Sealyham Terrier

The Sealyham Terrier was originally bred to hunt otters, foxes, and badgers.

The funny, scruffy Sealyham Terrier loves being the class clown.

With his carefree spirit and laidback demeanor, he’s equally happy just hanging out on the couch as he is running after small animals in the yard.

The Sealyham Terrier is definitely a lover, not a fighter.

His personality enchants his people. He’s less active than the typical Terrier, and some call him the couch potato of Terriers.

He has a wonderful sense of humor and is always ready to play. He typically gets along well with other dogs and people in the home, although he can be reserved toward strangers.

Although intelligent and charming, the Sealyham Terrier can sometimes exhibit the stubbornness that Terriers are known for.

To maintain your position as the pack leader requires a firm hand and the ability not to laugh at his antics when you scold him.

If you have chosen the Sealyham Terrier as your pet dog and family companion, you will not be disappointed.

Although you’ll probably have to do quite a bit of research to find a Sealyham Terrier puppy, this proud little dog adapts well to modern lifestyles and is comfortable in both city and country settings.

His curious, confident nature and comical ways will delight you and bring a new sense of joy in your life.

The Sealyham Terrier will give you endless devotion and love. There’s one thing you should know about Sealyham Terriers, however.

Once you have discovered them, you can’t be satisfied with just one!

Sealyham Terrier Puppies – Before You Buy…

A small Sealyham Terrier sitting outside
The Sealyham Terrier will protect your garden from rabbits and moles and keep your home mouse-free.

What Price are Sealyham Terrier Puppies?

The price of Sealyham Terriers is anywhere between $800 and $1,000.

How to Find Reputable Sealyham Terrier Breeders?

The Sealyham Terrier is quite a rare breed, so it will be extra challenging to find a good breeder for it.

But with good research and finding the right sources, you can find a healthy and happy Sealyham Terrier puppy in no time.

Animal rescues and shelters can also help you find good breeders in your area.

Some newspapers advertise breeders with upcoming litters. You can review these advertisements and speak with the breeders directly.

Social media is another great way to find a Sealyham Terrier breeder.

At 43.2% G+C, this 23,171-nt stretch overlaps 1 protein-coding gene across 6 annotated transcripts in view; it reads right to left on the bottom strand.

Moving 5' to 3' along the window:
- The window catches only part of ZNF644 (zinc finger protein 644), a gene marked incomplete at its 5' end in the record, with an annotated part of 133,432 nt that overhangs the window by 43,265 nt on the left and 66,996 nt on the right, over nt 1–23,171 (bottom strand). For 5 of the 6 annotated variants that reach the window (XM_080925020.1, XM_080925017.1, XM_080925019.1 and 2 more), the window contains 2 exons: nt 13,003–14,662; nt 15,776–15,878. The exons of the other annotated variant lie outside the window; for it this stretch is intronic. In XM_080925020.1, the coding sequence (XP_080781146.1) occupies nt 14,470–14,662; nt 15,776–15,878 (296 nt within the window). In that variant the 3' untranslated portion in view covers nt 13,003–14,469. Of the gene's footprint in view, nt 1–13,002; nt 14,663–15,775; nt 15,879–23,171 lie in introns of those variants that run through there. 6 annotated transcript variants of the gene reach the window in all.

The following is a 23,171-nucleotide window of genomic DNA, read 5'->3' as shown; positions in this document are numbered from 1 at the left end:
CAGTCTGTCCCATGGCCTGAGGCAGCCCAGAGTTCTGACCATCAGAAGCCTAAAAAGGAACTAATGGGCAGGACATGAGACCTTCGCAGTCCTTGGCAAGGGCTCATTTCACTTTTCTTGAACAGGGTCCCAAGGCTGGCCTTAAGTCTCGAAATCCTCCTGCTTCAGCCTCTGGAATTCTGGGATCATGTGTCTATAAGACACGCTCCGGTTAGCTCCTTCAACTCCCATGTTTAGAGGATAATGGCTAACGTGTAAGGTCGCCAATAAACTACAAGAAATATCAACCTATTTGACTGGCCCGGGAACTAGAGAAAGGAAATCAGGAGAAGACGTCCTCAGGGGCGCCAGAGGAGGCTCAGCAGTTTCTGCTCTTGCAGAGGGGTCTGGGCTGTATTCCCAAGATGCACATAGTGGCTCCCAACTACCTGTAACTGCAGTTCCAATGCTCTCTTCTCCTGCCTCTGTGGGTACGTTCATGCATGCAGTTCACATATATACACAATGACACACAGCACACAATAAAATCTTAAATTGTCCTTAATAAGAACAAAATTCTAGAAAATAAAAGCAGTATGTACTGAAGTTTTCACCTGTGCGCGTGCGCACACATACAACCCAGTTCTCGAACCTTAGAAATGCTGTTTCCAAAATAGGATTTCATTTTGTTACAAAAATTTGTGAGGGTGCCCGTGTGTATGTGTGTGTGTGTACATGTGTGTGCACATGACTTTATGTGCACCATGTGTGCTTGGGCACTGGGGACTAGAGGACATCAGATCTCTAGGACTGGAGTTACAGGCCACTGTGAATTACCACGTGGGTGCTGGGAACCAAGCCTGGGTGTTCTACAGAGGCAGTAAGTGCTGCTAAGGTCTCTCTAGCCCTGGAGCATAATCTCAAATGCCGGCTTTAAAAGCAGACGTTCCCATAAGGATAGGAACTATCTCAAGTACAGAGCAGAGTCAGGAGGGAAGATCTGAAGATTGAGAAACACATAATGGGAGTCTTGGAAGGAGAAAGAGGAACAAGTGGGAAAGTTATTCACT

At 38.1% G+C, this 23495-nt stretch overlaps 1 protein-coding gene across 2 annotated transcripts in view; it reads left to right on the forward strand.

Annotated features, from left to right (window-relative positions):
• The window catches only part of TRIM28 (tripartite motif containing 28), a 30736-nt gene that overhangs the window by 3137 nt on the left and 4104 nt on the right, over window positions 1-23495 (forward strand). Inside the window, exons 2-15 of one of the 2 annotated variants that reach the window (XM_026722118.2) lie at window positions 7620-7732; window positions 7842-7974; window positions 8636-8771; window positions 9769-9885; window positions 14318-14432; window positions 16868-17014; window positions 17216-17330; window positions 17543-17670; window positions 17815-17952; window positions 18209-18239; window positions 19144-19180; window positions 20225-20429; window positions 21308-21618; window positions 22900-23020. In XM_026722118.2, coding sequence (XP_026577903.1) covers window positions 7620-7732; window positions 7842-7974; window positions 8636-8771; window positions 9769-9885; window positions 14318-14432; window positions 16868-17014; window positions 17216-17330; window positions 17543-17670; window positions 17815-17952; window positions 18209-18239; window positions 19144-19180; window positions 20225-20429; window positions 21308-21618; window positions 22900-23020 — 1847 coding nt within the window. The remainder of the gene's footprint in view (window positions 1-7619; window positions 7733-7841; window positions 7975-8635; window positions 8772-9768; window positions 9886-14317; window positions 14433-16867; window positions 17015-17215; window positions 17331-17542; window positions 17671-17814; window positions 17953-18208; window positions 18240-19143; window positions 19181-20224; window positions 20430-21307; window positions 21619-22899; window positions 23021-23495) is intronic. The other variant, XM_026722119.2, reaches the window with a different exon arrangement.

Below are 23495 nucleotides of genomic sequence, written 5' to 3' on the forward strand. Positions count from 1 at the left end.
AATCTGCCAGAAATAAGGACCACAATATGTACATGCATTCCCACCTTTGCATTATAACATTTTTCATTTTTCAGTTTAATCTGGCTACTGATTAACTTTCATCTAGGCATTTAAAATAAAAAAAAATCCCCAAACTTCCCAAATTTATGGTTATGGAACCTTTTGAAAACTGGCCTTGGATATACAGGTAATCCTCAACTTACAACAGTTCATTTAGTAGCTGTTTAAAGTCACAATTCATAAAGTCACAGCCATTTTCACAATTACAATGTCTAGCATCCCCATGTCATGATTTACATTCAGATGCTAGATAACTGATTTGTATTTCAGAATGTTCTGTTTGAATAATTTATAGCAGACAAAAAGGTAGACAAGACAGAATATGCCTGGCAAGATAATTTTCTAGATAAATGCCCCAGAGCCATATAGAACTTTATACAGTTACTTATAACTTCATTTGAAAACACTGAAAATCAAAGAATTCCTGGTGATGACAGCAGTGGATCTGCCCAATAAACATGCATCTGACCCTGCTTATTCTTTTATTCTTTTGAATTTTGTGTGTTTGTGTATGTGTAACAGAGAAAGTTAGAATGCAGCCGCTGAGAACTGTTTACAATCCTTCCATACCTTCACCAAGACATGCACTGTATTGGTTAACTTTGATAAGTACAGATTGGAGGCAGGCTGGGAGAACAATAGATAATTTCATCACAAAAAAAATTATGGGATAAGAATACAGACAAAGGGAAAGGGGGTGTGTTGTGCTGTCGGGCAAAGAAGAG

Post on your Facebook page that you are looking for a specific breed so that the Sealyham Terrier community can be your eyes and ears.

You can also reach out to the local experts and let them know of your desire to have a Sealyham Terrier.

That includes dog groomers, dog sitters, dog walkers, and veterinarians.

3 Little-Known Facts About Sealyham Terrier Puppies

  1. Named for the country estate of the man who developed the breed, Sealyham Terriers originated in Wales.
  2. At one time, Sealyham Terriers were one of the most popular terrier breeds. Today, however, they’re uncommon and are considered to be one of the most endangered native breeds.
  3. Sealyham Terriers are not a very popular dog. Despite his terrific companion dog credentials, the Sealyham Terrier today is still quite a rare breed.

Physical Traits of the Sealyham Terrier

A Sealyham Terrier looking curious
The Sealyham Terrier can learn to coexist peacefully with cats and get along well with other dogs.

The Sealyham Terrier is a small but strong Terrier with a large head, domed skull, and a distinctive bushy beard.

The oval-shaped eyes are dark-colored and wide-set. His eyes are always keen and alert. He has folded pendant ears that are level with the top of his head.

His tail is upright and set forward on the body. It’s also customarily docked. The harsh, crisp coat is typically white. But some darker markings are permissible on the ears and head.

The Sealyham Terrier has a long, weather-resistant double coat that doesn’t shed much.

But it requires stripping or clipping in addition to regular brushing or combing with a slicker brush, pin brush, or steel Greyhound comb.

Be sure you brush or comb all the way down to the skin. His beard also requires daily combing to keep it clean. The Sealyham Terrier doesn’t shed much, but his hard Terrier coat may need special care.

If the show ring is in his future, the Sealyham Terrier’s coat will have to be hand-stripped, a labor-intensive task that involves pulling out dead coat a little bit at a time using a special tool.

Dogs who love lazing around on the couch or the yard need to be regularly brushed to look neat. They also need to be occasionally clipped to reduce the shedding and matting of their coat.